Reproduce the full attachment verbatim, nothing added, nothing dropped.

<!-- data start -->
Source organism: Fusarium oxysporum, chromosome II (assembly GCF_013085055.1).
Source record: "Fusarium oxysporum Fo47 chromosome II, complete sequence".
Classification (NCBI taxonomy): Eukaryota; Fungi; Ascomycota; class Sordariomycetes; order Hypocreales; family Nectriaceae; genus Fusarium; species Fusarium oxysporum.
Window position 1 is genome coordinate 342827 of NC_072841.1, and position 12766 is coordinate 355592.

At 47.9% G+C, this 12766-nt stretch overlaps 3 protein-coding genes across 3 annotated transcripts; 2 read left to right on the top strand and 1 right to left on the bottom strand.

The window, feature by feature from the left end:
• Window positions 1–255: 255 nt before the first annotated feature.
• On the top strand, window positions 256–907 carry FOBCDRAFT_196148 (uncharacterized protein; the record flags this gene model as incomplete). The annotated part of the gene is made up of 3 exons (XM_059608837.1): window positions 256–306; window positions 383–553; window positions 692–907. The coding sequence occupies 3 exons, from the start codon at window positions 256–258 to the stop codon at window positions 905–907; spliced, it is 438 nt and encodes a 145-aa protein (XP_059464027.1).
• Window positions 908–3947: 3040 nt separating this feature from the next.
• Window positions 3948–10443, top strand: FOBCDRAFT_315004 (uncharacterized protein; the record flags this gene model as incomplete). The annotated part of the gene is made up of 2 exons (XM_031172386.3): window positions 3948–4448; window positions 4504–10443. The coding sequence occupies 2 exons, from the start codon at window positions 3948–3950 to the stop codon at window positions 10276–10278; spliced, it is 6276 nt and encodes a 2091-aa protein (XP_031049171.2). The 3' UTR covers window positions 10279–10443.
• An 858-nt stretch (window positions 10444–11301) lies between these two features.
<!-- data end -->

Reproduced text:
Source organism: Fusarium oxysporum, chromosome II (assembly GCF_013085055.1).
Source record: "Fusarium oxysporum Fo47 chromosome II, complete sequence".
Classification (NCBI taxonomy): Eukaryota; Fungi; Ascomycota; class Sordariomycetes; order Hypocreales; family Nectriaceae; genus Fusarium; species Fusarium oxysporum.
Window position 1 is genome coordinate 342827 of NC_072841.1, and position 12766 is coordinate 355592.

At 47.9% G+C, this 12766-nt stretch overlaps 3 protein-coding genes across 3 annotated transcripts; 2 read left to right on the top strand and 1 right to left on the bottom strand.

The window, feature by feature from the left end:
• Window positions 1–255: 255 nt before the first annotated feature.
• On the top strand, window positions 256–907 carry FOBCDRAFT_196148 (uncharacterized protein; the record flags this gene model as incomplete). The annotated part of the gene is made up of 3 exons (XM_059608837.1): window positions 256–306; window positions 383–553; window positions 692–907. The coding sequence occupies 3 exons, from the start codon at window positions 256–258 to the stop codon at window positions 905–907; spliced, it is 438 nt and encodes a 145-aa protein (XP_059464027.1).
• Window positions 908–3947: 3040 nt separating this feature from the next.
• Window positions 3948–10443, top strand: FOBCDRAFT_315004 (uncharacterized protein; the record flags this gene model as incomplete). The annotated part of the gene is made up of 2 exons (XM_031172386.3): window positions 3948–4448; window positions 4504–10443. The coding sequence occupies 2 exons, from the start codon at window positions 3948–3950 to the stop codon at window positions 10276–10278; spliced, it is 6276 nt and encodes a 2091-aa protein (XP_031049171.2). The 3' UTR covers window positions 10279–10443.
• An 858-nt stretch (window positions 10444–11301) lies between these two features.